The most incisive guide to issues facing the American family today . . . An invaluable resource for anyone wishing to stay on the cutting edge of research on family trends.
-W. Bradford Wilcox
Associate Professor of Sociology, University of Virginia
In this age of increased egalitarianism in work and domestic roles, many researchers have sought to discover how changing roles influence one component of the glue that binds married couples together—sex. Much media attention has been given to a handful of studies that demonstrate that husbands who do more housework get more sex, as their happy wives are more inclined to acquiesce to their husbands’ needs. Researchers from the Juan March Institute and the University of Washington, however, suspect that the reverse is true. According to their hypothesis, husbands and wives who do more gender-related tasks tend to experience greater sexual frequency.
The researchers begin with the assumption that “greater sexual frequency is generally a desired good: conflict may exist over the timing and frequency of sex . . . but more frequent sex is linked to higher sexual and marital satisfaction for both men and women.” The belief that couples in more egalitarian marriages tend to be intimate more often is widely popular, say the researchers, but also based on “little empirical support.” Instead, the researchers highlight “the gendered nature of sexual scripts” and suggest that men who do more traditionally male tasks and women who do more traditionally female tasks will have greater sexual frequency in their marriages.
Using a large, nationally representative data set that reports on both sexual frequency and participation in household tasks, the authors study both “core” and “noncore” household labor. Core household labor is that typically described as feminine—childcare, laundry, cooking, shopping, and washing. Noncore household labor is more likely to be masculine—outdoor tasks, auto repair, driving, and finances. The researchers used a negative binomial regression to study the relationship between these tasks and sexual frequency, also measuring for such influencing factors as religious affiliation, views on gender, marital happiness, and whether both husband and wife worked outside the home.
The data overwhelmingly suggest that “sexual frequency is highest in households with traditionally gendered divisions of labor” and that “households in which men do more female-typed (core) tasks report lower sexual frequency.” These results “are statistically significant and substantively large.” In an effort to rule out any mediating factor, the researchers’ models also take into account other “variables that represent possible common causes of both a traditional gender division of labor and higher sexual frequency.” None of these variables, however, reduces the relationship between the type of housework men do and sexual frequency to zero; furthermore, almost none of them is even statistically significant.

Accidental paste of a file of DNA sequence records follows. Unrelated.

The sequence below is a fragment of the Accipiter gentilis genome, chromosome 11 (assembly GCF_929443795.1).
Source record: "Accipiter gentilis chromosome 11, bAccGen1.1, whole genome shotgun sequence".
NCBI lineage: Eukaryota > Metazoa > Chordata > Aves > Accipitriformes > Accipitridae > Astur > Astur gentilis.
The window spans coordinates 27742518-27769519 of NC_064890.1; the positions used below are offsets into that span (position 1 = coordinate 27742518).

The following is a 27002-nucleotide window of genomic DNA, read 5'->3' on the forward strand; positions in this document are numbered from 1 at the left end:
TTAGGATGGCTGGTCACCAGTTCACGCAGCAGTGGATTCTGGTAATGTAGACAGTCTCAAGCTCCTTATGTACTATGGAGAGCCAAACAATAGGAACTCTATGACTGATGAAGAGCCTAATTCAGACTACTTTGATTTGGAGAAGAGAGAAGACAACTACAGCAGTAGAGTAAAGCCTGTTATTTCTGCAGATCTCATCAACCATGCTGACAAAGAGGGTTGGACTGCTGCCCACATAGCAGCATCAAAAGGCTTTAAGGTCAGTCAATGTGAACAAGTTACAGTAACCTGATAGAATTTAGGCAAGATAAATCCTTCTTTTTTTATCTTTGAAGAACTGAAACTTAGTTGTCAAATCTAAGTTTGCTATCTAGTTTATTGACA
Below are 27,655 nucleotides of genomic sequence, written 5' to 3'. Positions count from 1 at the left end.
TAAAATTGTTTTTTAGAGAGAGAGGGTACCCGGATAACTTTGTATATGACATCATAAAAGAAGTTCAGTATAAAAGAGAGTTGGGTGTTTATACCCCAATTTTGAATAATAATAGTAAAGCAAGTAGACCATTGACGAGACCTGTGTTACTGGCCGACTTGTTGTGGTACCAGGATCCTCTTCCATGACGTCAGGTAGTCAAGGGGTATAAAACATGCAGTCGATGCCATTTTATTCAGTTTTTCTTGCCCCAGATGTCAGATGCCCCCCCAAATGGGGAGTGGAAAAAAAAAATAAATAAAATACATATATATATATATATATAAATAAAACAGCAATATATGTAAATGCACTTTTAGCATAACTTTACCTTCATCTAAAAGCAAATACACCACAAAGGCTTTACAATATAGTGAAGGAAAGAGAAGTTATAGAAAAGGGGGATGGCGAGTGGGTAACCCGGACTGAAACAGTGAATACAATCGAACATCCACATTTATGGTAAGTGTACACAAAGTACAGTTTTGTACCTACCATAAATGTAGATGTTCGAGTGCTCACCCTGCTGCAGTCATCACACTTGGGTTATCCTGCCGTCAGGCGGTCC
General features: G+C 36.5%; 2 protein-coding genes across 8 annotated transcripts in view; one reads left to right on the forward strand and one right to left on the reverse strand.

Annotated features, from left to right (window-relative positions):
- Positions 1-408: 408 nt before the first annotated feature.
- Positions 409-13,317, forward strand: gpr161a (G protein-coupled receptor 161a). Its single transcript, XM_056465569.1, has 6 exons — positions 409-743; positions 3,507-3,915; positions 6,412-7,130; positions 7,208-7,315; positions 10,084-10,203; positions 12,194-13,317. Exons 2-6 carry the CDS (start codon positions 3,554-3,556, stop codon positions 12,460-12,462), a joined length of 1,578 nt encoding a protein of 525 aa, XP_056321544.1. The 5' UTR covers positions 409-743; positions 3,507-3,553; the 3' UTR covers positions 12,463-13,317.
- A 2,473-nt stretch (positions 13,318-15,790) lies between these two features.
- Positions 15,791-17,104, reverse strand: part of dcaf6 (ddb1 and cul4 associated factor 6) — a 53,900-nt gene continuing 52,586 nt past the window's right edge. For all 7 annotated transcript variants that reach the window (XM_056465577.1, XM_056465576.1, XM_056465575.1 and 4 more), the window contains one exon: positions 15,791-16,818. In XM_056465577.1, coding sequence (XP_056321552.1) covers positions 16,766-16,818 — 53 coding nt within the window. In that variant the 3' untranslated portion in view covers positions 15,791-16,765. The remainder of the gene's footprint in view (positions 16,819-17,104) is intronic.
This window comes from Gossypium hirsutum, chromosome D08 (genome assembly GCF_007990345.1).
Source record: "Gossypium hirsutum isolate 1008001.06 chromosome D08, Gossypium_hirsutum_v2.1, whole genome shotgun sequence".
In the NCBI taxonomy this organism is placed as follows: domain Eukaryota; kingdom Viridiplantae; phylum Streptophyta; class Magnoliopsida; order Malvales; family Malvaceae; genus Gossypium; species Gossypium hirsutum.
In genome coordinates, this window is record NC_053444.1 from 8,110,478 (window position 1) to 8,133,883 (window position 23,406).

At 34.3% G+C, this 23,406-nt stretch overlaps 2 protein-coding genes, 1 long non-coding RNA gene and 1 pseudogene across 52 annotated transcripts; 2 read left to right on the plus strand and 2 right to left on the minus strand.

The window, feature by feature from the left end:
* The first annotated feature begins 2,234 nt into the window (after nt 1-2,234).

The authors are also aware that increased marital happiness would likely increase sexual frequency and so tested to discover whether that link accounts for the housework/frequency link. They report that although happy couples do indeed report greater sexual frequency, this “does not reduce the effect of men’s share of these two types of housework to nonsignificance.”
The researchers conclude by highlighting potential weaknesses, the greatest of which is an old data set (20 years), but also suggest that the relationship between men’s housework and sexual frequency is unlikely to have changed significantly. Their results demonstrate overwhelmingly that in households in which men perform more masculine, non-core tasks and women perform more core tasks, couples enjoy increased sexual frequency. In an effort to realign the data with more palatably modern views, the researchers suggest in closing that egalitarianism is not necessarily tied to less sex. Because of the “double standard” that punishes women for increased sexual involvement while rewarding men, women in more egalitarian marriages may still be hesitant to initiate sex, while their husbands are more tired from household work. If only women could feel empowered to initiate, the authors weakly suggest, theirs, too, might be more sexually satisfying marriages.
These timid speculations aside, the data is clear. Traditional gender scripts seem to have something to do with how ready both wives and husbands are for sexual intimacy, while more egalitarian views tend to lead to roommate-like behavior.
(Sabino Kornrich, Julie Brines, and Katrina Leupp, “Egalitarianism, Housework, and Sexual Frequency in Marriage,” American Sociological Review 78.1 : 26-50.)